Rael Averross is a Jedi that was Dooku’s padawan before Qui-Gon. He was brought to the Temple at the age of five, much later than is normal. Because of this he’s always been an outsider, never truly feeling like he belongs and he’s only worked to foster that more. He’s never lost his accent and his manner and dress reinforce his “otherness”. The Jedi Council has consistently bent the rules for him in an effort to help him reach his full potential, and the loss of his padawan has left him more determined than ever to not repeat the mistakes of the past. Yet all this intent has actually blinded him to his own shortcomings.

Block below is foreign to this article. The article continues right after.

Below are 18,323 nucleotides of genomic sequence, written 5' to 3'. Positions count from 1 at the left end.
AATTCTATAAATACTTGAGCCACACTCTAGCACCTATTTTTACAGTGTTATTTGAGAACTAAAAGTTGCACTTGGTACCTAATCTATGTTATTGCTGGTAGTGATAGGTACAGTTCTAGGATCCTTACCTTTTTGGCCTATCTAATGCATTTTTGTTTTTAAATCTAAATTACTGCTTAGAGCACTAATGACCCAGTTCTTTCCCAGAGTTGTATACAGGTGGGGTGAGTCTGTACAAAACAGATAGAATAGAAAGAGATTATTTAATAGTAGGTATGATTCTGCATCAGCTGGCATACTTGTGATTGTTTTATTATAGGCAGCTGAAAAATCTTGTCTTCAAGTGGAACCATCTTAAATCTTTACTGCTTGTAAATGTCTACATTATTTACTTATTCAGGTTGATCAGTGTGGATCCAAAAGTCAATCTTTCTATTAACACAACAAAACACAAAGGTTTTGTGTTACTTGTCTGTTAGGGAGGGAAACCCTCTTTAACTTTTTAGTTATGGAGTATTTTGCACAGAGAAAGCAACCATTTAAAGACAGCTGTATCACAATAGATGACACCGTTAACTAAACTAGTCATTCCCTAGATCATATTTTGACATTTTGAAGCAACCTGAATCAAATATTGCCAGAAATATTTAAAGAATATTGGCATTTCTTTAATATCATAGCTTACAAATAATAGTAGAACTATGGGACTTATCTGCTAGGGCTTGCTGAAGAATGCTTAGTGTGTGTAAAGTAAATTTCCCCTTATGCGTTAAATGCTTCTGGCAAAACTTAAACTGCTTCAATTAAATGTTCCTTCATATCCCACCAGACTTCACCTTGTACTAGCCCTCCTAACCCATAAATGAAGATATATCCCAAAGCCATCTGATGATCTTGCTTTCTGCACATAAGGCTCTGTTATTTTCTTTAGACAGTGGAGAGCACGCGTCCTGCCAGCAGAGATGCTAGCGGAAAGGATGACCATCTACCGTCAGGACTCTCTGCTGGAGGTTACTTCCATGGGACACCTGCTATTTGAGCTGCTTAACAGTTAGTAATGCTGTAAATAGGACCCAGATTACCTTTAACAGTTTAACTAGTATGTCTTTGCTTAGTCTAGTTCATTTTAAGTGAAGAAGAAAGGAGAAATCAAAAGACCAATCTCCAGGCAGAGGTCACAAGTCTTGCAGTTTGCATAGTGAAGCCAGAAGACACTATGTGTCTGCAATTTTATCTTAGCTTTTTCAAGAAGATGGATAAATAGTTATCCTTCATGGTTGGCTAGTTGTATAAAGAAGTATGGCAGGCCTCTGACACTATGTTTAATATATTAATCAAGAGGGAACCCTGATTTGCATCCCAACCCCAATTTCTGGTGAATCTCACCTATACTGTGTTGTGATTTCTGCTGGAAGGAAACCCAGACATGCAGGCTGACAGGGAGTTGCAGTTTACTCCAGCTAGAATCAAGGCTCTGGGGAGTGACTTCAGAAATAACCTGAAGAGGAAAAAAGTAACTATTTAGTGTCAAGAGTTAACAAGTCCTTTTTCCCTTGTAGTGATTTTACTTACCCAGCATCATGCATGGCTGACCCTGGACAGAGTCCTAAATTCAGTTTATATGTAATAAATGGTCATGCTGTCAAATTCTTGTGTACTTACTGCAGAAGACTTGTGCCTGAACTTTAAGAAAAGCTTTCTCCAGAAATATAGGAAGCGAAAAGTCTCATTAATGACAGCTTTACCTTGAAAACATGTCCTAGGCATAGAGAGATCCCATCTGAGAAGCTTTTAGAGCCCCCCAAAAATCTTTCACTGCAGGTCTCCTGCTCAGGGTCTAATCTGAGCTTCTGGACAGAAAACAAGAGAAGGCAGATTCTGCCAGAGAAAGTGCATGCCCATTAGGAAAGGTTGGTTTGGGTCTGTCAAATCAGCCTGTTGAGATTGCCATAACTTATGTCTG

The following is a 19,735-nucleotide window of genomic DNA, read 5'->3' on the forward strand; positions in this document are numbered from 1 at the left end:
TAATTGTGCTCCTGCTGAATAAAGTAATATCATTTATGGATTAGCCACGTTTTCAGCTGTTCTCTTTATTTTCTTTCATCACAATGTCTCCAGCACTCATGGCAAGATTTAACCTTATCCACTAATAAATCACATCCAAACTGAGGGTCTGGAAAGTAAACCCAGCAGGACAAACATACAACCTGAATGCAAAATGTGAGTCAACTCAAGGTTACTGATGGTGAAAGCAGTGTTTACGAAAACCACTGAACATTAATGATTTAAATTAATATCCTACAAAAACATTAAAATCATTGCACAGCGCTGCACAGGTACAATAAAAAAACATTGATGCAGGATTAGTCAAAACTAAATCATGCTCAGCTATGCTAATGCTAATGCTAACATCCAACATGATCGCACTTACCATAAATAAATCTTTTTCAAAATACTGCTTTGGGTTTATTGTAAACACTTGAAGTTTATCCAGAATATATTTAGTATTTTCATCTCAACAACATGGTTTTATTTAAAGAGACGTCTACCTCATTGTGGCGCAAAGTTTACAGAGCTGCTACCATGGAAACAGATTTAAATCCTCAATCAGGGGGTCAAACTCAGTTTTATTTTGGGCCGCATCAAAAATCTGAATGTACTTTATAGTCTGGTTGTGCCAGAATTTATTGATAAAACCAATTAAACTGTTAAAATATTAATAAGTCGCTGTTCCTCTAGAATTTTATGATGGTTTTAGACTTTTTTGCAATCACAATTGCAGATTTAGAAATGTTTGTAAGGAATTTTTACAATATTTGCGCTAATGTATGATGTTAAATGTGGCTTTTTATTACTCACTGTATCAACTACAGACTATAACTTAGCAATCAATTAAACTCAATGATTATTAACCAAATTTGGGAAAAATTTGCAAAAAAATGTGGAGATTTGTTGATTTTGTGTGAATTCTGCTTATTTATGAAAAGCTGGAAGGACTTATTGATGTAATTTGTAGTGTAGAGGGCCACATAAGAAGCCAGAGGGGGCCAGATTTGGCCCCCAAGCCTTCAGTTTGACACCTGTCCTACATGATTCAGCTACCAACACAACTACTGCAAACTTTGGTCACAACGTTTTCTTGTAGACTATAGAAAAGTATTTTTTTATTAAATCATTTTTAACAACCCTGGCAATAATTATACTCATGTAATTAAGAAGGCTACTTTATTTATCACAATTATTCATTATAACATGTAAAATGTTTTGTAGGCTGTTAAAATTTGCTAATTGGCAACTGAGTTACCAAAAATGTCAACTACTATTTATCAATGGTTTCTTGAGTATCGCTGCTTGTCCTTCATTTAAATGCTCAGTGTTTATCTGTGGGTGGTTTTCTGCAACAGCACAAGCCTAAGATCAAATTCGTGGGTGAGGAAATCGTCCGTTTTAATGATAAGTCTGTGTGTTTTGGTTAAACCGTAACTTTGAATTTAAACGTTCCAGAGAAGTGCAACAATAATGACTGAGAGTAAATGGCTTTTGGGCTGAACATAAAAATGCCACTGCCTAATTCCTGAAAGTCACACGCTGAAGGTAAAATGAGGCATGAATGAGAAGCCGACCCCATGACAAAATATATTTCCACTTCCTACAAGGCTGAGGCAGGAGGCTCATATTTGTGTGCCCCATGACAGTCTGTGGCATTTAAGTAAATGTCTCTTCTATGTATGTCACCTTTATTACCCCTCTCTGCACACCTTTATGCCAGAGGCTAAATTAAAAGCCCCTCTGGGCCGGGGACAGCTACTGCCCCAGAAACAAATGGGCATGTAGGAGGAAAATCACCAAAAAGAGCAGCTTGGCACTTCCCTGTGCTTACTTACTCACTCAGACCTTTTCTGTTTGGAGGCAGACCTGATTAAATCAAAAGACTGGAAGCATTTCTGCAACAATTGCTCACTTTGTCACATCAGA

Obi-Wan Kenobi is a rule follower, living his life by the Jedi Code, to the letter. Unfortunately his Master sees the Code more as guidelines, which puts them at odds more often than not. The struggle between duty and thinking for one’s self frustrates Obi-Wan.

For each of these characters, motivations drive them as do their assumptions about the universe and their place in it. Gray expertly weaves their tales together to show the ways in which our own assumptions can get in the way and lead us astray. The question of whether or not they will cling to their perceptions, even when they are challenged by new information that renders those perceptions obsolete, is instructive for the world we live in today.